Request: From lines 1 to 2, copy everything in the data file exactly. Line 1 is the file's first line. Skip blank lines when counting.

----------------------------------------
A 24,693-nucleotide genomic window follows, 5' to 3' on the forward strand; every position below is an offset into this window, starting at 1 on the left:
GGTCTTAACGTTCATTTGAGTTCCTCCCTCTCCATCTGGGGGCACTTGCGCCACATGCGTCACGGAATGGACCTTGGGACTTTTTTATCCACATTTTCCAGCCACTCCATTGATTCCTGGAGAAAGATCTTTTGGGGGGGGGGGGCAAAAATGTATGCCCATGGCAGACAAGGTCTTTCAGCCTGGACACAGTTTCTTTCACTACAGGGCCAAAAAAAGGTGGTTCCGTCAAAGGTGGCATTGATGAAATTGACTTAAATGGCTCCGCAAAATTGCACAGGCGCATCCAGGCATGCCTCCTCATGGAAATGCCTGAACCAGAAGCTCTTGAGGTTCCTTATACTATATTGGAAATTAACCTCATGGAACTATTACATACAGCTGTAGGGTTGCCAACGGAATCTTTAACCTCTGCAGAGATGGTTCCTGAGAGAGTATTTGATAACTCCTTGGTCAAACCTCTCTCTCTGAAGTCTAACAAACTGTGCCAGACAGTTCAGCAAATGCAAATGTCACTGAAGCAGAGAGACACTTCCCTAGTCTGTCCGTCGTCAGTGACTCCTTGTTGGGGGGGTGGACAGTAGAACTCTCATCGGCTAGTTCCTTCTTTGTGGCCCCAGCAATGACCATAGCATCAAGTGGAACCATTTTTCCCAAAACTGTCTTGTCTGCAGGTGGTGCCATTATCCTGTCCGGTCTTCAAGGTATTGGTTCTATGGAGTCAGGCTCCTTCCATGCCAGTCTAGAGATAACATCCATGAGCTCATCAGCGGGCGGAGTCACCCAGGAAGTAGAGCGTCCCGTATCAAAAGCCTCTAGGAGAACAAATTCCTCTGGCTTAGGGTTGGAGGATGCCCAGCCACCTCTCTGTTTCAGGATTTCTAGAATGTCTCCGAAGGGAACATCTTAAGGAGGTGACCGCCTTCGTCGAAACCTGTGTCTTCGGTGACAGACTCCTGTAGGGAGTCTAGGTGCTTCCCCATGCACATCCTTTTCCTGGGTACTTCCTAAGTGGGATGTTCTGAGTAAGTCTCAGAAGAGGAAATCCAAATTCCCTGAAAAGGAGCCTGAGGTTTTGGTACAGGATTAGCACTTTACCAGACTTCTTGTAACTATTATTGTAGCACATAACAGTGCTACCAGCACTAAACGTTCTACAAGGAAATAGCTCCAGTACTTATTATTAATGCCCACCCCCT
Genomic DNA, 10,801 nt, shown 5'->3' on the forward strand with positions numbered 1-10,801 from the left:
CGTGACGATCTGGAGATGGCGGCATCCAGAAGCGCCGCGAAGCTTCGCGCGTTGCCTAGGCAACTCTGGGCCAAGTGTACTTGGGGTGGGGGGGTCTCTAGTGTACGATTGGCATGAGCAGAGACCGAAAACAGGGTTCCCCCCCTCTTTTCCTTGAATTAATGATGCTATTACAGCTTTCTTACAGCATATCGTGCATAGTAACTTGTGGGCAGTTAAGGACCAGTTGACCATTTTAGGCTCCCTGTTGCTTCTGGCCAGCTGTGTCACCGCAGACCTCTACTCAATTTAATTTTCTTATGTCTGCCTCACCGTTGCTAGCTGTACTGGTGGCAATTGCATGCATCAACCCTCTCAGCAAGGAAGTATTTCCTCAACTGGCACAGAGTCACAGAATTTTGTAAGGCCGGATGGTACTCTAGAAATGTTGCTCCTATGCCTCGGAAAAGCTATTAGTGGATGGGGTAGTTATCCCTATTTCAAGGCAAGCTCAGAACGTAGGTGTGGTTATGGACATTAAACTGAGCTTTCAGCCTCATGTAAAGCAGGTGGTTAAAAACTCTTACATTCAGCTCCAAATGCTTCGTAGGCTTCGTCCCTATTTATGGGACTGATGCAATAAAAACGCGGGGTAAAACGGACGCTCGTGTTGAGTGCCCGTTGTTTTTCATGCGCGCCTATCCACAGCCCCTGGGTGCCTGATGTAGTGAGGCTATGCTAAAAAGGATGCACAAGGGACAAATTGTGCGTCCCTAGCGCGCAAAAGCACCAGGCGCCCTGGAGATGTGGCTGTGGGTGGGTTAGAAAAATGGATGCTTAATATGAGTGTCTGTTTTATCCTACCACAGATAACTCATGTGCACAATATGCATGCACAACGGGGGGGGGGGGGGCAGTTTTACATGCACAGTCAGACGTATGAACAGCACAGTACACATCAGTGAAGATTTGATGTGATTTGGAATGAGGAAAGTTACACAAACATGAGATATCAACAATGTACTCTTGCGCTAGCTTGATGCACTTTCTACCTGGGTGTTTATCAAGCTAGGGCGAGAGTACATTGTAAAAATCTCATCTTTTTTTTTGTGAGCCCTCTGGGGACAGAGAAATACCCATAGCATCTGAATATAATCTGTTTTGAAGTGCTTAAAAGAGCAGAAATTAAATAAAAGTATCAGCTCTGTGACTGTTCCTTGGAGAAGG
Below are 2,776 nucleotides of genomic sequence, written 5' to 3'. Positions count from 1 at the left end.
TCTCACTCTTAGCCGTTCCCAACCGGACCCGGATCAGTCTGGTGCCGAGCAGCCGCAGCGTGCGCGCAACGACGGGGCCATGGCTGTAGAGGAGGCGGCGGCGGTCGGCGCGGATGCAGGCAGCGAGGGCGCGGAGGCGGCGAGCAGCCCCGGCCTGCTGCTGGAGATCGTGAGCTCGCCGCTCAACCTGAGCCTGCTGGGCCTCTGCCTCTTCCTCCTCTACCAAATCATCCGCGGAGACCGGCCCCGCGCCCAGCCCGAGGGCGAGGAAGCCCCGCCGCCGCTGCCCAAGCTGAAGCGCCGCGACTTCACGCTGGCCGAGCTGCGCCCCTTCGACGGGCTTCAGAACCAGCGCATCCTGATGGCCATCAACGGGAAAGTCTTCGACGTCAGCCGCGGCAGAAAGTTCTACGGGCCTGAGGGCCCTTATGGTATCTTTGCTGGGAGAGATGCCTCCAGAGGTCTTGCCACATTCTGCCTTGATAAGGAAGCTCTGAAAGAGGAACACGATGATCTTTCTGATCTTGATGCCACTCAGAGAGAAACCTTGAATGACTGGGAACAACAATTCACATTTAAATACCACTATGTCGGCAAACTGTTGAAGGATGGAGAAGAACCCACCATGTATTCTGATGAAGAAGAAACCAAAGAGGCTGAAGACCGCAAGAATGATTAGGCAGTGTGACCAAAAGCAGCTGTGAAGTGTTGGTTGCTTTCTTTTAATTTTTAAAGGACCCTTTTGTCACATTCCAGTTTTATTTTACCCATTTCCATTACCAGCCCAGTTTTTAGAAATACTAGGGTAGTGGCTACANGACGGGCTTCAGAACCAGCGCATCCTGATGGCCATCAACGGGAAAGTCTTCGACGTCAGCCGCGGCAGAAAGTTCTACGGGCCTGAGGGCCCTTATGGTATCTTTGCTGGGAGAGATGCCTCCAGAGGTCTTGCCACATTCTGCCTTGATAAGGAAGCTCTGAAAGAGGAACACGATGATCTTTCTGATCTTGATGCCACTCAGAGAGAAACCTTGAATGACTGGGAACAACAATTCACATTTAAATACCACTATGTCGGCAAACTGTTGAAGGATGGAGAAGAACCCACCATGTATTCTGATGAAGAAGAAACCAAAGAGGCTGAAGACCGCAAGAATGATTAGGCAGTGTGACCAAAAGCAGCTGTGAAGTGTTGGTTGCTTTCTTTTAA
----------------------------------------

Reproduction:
A 24,693-nucleotide genomic window follows, 5' to 3' on the forward strand; every position below is an offset into this window, starting at 1 on the left:
GGTCTTAACGTTCATTTGAGTTCCTCCCTCTCCATCTGGGGGCACTTGCGCCACATGCGTCACGGAATGGACCTTGGGACTTTTTTATCCACATTTTCCAGCCACTCCATTGATTCCTGGAGAAAGATCTTTTGGGGGGGGGGGGCAAAAATGTATGCCCATGGCAGACAAGGTCTTTCAGCCTGGACACAGTTTCTTTCACTACAGGGCCAAAAAAAGGTGGTTCCGTCAAAGGTGGCATTGATGAAATTGACTTAAATGGCTCCGCAAAATTGCACAGGCGCATCCAGGCATGCCTCCTCATGGAAATGCCTGAACCAGAAGCTCTTGAGGTTCCTTATACTATATTGGAAATTAACCTCATGGAACTATTACATACAGCTGTAGGGTTGCCAACGGAATCTTTAACCTCTGCAGAGATGGTTCCTGAGAGAGTATTTGATAACTCCTTGGTCAAACCTCTCTCTCTGAAGTCTAACAAACTGTGCCAGACAGTTCAGCAAATGCAAATGTCACTGAAGCAGAGAGACACTTCCCTAGTCTGTCCGTCGTCAGTGACTCCTTGTTGGGGGGGTGGACAGTAGAACTCTCATCGGCTAGTTCCTTCTTTGTGGCCCCAGCAATGACCATAGCATCAAGTGGAACCATTTTTCCCAAAACTGTCTTGTCTGCAGGTGGTGCCATTATCCTGTCCGGTCTTCAAGGTATTGGTTCTATGGAGTCAGGCTCCTTCCATGCCAGTCTAGAGATAACATCCATGAGCTCATCAGCGGGCGGAGTCACCCAGGAAGTAGAGCGTCCCGTATCAAAAGCCTCTAGGAGAACAAATTCCTCTGGCTTAGGGTTGGAGGATGCCCAGCCACCTCTCTGTTTCAGGATTTCTAGAATGTCTCCGAAGGGAACATCTTAAGGAGGTGACCGCCTTCGTCGAAACCTGTGTCTTCGGTGACAGACTCCTGTAGGGAGTCTAGGTGCTTCCCCATGCACATCCTTTTCCTGGGTACTTCCTAAGTGGGATGTTCTGAGTAAGTCTCAGAAGAGGAAATCCAAATTCCCTGAAAAGGAGCCTGAGGTTTTGGTACAGGATTAGCACTTTACCAGACTTCTTGTAACTATTATTGTAGCACATAACAGTGCTACCAGCACTAAACGTTCTACAAGGAAATAGCTCCAGTACTTATTATTAATGCCCACCCCCT